July 13, 2006 - ArtPace | San Antonio - On View at Artpace San Antonio New Works: 06.2
July 13, 2006

On View at Artpace San Antonio New Works: 06.2

(From left to right) Luz María Sánchez, Gerda Steiner & Jörg Lenzlinger, Do-Ho Suh, Kota Ezawa

On View at Artpace San Antonio New Works: 06.2

Artpace San Antonio is pleased to announce New Works: 06.2, on view July 6, 2006 through September 10, 2006. The exhibition presents new projects by resident artists Luz María Sánchez (San Antonio, TX); Gerda Steiner & Jörg Lenzlinger (Uster, Switzerland); and Do-Ho Suh (New York, NY). Selected by Yuko Hasegawa, Chief Curator, Museum of Contemporary Art, Tokyo, Japan, each artist alternately addresses the current immigration debates, the cultivation of interactive wonderlands, and the exploration of an autobiographical journey.
About the Artists
Mexican-born Luz María Sánchezs immersive sound and video environments challenge physical and emotional responses to sonic data through dislocation, duration, and repetition. Minimal in presentation, her works isolate and amplify politically charged frequencies such as Arab radio broadcasts and the U.S./Mexico border soundscape to abstract and re-map cultural space. At Artpace, Sánchez continues her investigations of site and language in diaspora I/II, an installation reflecting on current immigration debates.

Since 1997 Gerda Steiner & Jörg Lenzlinger have collaborated to produce interactive installations that tangle cultivation with chaos, the synthetic with the natural, and the fantastic with the domestic. Twigs, cables, blossoms, and found objects fuse to create room-encompassing webs, falling gardens, and crystalline pools. Steiner & Lenzlingers Artpace residency project, The Found and Lost Grotto of Saint Antonio, honors the citys namesake, Saint Anthony of Padua, patron saint of lost things.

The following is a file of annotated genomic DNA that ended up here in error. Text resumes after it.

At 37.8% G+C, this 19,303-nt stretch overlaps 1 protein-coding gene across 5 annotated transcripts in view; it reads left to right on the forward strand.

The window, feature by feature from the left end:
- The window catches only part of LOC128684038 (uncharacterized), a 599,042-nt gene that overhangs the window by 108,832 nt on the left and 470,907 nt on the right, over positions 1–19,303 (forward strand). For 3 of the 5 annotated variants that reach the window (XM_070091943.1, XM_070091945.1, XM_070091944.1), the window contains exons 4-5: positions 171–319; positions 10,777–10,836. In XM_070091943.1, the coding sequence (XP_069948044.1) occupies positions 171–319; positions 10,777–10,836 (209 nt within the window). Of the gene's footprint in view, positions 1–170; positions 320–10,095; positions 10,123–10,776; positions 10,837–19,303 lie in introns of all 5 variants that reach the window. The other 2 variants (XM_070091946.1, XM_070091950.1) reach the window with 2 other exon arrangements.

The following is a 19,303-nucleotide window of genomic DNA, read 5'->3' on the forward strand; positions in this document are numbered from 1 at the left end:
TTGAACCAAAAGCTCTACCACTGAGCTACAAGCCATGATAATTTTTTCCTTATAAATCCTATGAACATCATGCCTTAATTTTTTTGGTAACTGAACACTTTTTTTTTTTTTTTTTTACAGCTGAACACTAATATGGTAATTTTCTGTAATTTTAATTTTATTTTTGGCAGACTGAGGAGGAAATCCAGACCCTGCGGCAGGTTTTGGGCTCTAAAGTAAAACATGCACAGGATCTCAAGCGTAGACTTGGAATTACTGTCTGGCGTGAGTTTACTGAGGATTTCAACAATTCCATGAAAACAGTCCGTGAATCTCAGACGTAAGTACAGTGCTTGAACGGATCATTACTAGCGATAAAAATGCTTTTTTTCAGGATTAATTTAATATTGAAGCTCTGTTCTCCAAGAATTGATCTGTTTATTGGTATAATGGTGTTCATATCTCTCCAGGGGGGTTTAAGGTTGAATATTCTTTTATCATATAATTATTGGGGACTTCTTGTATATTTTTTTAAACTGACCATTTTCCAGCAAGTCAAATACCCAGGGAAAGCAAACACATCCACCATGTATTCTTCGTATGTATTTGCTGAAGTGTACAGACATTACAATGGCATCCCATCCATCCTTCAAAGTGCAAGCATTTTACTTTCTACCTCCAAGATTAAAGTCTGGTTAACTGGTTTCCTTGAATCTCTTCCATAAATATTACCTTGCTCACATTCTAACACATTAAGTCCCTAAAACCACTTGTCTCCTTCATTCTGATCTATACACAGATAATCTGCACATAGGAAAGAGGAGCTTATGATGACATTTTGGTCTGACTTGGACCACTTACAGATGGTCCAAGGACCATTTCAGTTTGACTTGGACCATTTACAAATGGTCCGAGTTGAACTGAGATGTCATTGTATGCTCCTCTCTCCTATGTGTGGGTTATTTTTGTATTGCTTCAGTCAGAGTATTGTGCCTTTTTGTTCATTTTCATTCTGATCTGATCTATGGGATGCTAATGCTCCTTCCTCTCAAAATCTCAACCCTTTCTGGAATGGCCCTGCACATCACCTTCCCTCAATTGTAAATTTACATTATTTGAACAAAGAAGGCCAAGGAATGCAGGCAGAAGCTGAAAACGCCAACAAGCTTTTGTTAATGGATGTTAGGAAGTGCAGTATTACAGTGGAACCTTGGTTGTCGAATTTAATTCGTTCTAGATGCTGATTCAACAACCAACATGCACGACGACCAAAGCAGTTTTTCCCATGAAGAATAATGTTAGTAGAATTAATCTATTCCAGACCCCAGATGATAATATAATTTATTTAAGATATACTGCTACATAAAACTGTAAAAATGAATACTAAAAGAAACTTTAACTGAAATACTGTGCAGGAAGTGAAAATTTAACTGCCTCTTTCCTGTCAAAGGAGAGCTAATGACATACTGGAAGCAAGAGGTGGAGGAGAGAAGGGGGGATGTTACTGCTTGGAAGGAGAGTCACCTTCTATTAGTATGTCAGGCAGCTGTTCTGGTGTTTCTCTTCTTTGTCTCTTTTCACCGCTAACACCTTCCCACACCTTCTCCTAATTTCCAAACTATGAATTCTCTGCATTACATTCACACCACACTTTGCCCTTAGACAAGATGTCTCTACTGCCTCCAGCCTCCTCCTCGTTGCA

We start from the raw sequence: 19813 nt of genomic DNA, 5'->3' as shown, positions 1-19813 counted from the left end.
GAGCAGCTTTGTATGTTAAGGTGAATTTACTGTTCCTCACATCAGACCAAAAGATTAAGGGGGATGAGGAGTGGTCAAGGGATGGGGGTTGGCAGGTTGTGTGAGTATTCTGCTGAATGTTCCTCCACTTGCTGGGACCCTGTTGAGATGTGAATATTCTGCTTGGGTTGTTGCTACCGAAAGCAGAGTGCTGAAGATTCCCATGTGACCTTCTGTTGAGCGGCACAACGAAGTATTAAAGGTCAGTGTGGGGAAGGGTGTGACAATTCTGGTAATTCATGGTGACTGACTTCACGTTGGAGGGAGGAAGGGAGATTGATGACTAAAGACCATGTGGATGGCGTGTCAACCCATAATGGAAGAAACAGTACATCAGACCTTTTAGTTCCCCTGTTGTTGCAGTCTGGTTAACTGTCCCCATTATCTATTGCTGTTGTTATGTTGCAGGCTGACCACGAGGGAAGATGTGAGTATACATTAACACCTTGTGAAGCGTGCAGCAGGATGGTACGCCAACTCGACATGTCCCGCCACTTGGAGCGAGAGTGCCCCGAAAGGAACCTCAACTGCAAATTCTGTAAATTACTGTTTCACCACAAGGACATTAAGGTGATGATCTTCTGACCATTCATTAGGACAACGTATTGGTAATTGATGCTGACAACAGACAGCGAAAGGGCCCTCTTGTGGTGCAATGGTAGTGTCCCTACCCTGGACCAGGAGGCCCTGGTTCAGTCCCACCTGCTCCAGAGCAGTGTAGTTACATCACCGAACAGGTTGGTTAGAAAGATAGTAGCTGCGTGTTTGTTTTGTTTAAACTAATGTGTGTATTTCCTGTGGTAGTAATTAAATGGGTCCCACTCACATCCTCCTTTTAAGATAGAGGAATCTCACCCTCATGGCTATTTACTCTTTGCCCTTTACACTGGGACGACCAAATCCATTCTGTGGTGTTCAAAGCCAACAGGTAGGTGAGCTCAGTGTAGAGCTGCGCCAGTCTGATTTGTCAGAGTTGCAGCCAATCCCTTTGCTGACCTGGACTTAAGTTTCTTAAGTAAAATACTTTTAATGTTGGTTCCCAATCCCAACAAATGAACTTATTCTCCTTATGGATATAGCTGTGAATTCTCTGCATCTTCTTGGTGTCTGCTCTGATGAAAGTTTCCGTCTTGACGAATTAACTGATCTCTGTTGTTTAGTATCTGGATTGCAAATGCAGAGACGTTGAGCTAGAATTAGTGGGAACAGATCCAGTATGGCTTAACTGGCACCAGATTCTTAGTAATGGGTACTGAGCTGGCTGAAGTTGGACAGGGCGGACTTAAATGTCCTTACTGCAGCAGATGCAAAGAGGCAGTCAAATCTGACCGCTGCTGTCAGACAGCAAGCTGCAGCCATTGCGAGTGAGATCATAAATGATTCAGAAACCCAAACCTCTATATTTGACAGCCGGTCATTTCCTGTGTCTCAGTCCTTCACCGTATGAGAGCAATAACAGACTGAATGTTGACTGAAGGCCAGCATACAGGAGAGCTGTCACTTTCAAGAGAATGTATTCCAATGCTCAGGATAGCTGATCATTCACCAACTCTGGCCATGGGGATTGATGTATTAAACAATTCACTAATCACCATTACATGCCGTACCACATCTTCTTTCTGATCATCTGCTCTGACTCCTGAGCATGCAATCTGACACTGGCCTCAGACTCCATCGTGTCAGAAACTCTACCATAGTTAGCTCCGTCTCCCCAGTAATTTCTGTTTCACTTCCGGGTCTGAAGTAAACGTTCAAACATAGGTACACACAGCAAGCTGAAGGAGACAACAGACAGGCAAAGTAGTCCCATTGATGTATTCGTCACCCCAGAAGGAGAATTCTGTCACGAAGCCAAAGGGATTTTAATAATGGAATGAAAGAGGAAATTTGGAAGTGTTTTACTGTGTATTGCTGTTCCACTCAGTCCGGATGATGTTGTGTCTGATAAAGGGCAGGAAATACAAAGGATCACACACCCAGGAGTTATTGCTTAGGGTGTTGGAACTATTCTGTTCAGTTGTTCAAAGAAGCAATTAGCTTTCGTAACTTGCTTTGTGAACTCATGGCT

Korean-born Do-Ho Suhs large-scale sculptures explore the individuals connection to the spatial, cultural, and global whole. Examining relationships between personal and collective identity, past projects have amassed military dog tags into a warriors gown and refashioned the artists home in suspended fabric. In Fallen Star (Lone Star Version), Suh further intertwines autobiography and architecture, modeling a process-filled narrative of his journey from Korea to the United States and his continued negotiation of these two worlds.
About the Curator
Yuko Hasegawa is the Chief Curator at the Museum of Contemporary Art, Tokyo, Japan. Previously, Hasegawa was Chief Curator of the 21st Century Museum of Contemporary Art, Kanazawa, Japan. She was a member of the international jury for the 48th Venice Biennale (1999), Artistic Director of the 7th International Istanbul Biennial (2001), a member of the jury for the 2002 Hugo Boss Prize, Co-Curator of the 4th Shanghai Biennale (2002) and commissioner of Japanese Pavilion of the 50th Venice Biennale (2003). Hasegawa teaches art history at Tokyo National University of Fine Arts and Music and serves as a board member of the International Committee for Museums and Collections of Modern Art.